Relationships require forgiveness if they are going to flourish. Inevitably we are going to wrong one another, and we need skill to know how to reconcile. One way to grow this skill is to recognize the difference between: (1) apologies for accidents; and (2) requests for forgiveness for wrongs.

Note: We tend to say, “I’m sorry” for both accidents and wrongs. That’s totally appropriate. “I’m sorry” means that I have sorrow. I’m sad that something happened.

Apologies are needed for accidents. If I’m late because I blew a tire, I should say, “I’m sorry I’m late. I blew a tire on the way here. I apologize for delaying the meeting.”

Forgiveness is needed for wrongs. If I’m late because I’m purposefully or vengefully trying to express my contempt for you or your meeting–this will require more than an apology to reconcile. This requires forgiveness. I should say, “I’m sorry I was late. I did it on purpose because I was angry. It was wrong. Please forgive me.”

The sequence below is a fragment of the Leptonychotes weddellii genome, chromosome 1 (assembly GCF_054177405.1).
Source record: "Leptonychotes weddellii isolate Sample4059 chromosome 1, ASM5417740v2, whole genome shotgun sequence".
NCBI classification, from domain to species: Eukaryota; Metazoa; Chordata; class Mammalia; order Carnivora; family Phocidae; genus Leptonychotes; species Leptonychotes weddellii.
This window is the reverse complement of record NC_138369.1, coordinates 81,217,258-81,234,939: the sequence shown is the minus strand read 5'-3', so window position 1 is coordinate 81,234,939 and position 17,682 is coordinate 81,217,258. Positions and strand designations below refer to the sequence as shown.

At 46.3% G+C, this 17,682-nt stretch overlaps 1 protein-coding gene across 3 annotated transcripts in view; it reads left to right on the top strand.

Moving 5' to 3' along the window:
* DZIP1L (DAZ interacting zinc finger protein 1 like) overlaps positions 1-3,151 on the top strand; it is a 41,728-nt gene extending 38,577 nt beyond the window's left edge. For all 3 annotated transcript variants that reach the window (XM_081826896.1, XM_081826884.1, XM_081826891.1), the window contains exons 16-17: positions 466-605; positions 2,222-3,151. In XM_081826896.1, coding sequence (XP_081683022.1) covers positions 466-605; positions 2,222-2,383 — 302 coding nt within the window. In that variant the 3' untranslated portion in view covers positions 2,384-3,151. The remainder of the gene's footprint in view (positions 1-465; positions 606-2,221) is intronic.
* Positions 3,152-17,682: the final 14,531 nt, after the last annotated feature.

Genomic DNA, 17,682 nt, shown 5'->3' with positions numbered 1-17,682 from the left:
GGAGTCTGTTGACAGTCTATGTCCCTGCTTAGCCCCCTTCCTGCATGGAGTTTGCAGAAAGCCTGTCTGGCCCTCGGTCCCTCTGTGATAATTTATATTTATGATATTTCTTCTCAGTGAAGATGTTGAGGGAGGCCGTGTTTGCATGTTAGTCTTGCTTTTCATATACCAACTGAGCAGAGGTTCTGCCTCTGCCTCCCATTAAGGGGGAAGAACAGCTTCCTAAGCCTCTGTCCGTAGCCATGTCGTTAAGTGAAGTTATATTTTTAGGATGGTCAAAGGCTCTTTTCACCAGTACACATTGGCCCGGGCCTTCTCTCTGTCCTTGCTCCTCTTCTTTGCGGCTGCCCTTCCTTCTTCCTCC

Seeking forgiveness for an accident potentially freights the interaction with false blame and false guilt. Name the accident. Express sorrow. And if you’re on the receiving end, you must not wrong the person by accusing them of a sin they did not commit. Accept their apology. Don’t demand they ask for forgiveness.

Minimizing a wrong by merely saying, “I apologize.” Or “I”m sorry,” doesn’t go far enough. And a habit of this half-way patch-up may eventually lead to serious frustration, because we are very intuitive about genuine repentance versus saving face. Name the wrong and say, “Please forgive me.”

“There is a difference between an apology and asking for forgiveness. An apology is appropriate when you have done something by accident. For example, if I accidentally spill a cup of hot coffee on you, I should say, ‘I’m very sorry I did that.’ I should also do whatever I can to help you get cleaned up. But suppose I purposefully threw coffee on you because I was irritated? That is not an accident. That is a sin. I may apologize and say I am sorry, but I also need to name the sin, confess that it was wrong, and ask for forgiveness.”

Timothy S. Lane and Paul David Tripp, Relationships: A Mess Worth Making, 101.